I haven’t had a chance to explore the offerings in the city of Texcoco entirely. We talked with a few barbacoyeros around town and planned to return Sunday, but the unique greatness of El Pica overwhelmed us and by the time we went back through the city, it was too late. There are spots that open only on weekends with multiple hornos doing things right that I would love to try. I will get back.
One of the most difficult parts so far of researching traditional barbacoa has been trying to nail down its history, both recent and pre-Conquest. There are plenty of myths out there — the things people say and repeat, often without any evidence other than that someone else said it. But I’ve been surprised at how thin the historical record is and even more surprised how thin the anthropological/archaeological record is. Even in books devoted to the history of food in mesoamerica, earth oven cookery is rarely mentioned.
However, I was happy to find, recently, the work of Professor Stephen L Black, especially his article co-authored with Alston V Thoms entitled, “Hunter-Gatherer Earth Ovens in the Archaeological Record: Fundamental Concepts.” Here is the abstract:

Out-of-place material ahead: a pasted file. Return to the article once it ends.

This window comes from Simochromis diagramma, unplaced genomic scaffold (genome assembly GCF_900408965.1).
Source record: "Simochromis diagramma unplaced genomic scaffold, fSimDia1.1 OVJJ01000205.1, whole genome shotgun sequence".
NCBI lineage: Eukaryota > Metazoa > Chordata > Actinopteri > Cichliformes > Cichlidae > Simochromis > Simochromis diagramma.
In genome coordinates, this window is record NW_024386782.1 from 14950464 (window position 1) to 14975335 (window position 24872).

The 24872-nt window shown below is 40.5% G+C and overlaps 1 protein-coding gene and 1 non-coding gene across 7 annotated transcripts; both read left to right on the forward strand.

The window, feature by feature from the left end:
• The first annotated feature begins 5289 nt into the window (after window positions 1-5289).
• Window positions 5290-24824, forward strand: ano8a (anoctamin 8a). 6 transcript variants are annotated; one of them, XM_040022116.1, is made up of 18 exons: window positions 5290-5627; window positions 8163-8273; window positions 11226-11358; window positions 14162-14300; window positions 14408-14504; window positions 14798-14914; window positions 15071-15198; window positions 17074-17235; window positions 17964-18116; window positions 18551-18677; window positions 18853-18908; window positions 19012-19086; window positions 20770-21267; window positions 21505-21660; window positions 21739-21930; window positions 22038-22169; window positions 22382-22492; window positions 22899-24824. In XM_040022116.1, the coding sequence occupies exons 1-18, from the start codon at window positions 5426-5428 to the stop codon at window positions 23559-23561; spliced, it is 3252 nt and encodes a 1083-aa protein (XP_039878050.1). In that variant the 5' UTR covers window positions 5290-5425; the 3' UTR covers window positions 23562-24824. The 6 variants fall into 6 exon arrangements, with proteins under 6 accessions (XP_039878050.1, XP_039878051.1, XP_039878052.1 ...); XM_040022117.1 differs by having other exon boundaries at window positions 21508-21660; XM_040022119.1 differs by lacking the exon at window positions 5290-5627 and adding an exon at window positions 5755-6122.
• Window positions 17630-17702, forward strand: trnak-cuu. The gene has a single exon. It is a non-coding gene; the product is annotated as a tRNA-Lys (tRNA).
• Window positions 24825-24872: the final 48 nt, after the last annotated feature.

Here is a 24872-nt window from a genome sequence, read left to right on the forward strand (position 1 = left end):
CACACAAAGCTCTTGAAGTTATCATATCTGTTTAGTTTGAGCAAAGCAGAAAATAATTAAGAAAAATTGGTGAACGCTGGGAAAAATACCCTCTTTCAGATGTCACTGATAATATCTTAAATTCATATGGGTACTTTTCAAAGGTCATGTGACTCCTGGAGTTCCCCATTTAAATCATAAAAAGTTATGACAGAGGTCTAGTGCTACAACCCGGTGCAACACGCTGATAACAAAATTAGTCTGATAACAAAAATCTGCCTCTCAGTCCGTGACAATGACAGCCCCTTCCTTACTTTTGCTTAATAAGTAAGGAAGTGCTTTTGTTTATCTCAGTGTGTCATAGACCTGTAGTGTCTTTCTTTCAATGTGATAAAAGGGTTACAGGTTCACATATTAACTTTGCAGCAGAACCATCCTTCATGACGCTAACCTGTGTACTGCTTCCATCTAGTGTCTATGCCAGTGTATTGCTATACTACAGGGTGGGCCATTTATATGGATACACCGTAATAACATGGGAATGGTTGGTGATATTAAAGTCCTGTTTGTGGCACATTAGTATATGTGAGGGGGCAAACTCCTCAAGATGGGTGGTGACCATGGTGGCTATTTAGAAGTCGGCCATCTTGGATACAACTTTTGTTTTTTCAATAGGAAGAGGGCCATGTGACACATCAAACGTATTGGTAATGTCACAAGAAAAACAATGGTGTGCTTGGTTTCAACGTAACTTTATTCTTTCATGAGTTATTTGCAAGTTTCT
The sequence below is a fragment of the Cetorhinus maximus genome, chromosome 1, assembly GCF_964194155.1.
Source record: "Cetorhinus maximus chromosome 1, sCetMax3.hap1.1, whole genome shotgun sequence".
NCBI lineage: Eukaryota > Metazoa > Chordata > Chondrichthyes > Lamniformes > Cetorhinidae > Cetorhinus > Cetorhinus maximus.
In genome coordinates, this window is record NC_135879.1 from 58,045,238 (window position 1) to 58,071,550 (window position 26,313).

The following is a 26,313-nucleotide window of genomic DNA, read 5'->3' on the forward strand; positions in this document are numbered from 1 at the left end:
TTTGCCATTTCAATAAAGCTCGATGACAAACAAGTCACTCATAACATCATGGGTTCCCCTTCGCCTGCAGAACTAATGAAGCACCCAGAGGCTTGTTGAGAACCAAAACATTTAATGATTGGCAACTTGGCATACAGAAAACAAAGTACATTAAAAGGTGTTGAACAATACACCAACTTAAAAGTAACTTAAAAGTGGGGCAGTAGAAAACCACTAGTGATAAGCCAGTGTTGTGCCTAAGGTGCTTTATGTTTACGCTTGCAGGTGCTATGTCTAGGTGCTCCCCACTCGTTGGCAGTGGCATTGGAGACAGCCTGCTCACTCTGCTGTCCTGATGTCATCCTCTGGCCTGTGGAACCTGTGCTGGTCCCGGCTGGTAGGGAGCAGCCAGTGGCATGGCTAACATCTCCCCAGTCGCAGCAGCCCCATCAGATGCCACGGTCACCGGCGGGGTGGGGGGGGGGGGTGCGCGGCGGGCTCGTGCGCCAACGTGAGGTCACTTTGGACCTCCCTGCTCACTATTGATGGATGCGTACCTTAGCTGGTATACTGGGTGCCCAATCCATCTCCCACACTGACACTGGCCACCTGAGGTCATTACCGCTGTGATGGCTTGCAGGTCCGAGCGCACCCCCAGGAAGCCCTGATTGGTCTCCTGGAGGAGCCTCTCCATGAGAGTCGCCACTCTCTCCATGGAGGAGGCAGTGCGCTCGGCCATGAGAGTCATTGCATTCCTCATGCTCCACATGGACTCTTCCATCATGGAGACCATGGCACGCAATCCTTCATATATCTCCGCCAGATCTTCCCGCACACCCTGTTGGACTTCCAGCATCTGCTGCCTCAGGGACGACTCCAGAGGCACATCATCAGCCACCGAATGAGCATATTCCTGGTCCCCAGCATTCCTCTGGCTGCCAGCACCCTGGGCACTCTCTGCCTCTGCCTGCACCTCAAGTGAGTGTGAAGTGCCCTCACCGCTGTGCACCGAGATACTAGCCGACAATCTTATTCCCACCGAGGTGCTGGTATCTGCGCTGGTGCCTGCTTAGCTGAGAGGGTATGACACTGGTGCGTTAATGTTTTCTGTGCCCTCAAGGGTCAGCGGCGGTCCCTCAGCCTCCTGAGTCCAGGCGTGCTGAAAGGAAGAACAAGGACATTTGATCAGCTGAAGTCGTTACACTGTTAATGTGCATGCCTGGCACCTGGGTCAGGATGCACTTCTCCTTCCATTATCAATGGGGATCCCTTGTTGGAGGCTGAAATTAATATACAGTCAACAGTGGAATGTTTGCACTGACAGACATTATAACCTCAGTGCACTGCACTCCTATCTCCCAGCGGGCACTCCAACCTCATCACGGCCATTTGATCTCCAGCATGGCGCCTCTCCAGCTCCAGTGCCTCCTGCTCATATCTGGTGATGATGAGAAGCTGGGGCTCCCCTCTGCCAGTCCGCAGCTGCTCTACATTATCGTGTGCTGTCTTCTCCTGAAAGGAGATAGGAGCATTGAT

Remains of earth ovens with rock heating elements of various sizes and configurations are common at hunter-gatherer sites around the world. They span the last 30,000 years in the Old World and some 10,000 years in the New World. Although various foods were baked in these ovens, plants predominate. Earth ovens are ethnographically well documented as family-size and bulk cooking facilities, but related technology and its archaeological signatures remain poorly understood and understudied. These ubiquitous features are often mischaracterized as generic cooking facilities termed hearths. It is proposed that, in fact, most rock “hearths” are heating elements of earth ovens. Reliable identification and interpretation of earth ovens requires documentation of heating elements, pit structure, rock linings, and various remnants thereof. Fundamental technological concepts for investigating their archaeological signatures include thermodynamics, construction designs, and life cycles in systemic context, as informed by ethnographic, archaeological, and experimental data. Earth oven technology explains well the primary purpose of labor-intensive thermal storage for long-term cooking and conserving fuel. Information from the extensive archaeological record of earth ovens on the Edwards Plateau of south-central North America illustrates these points.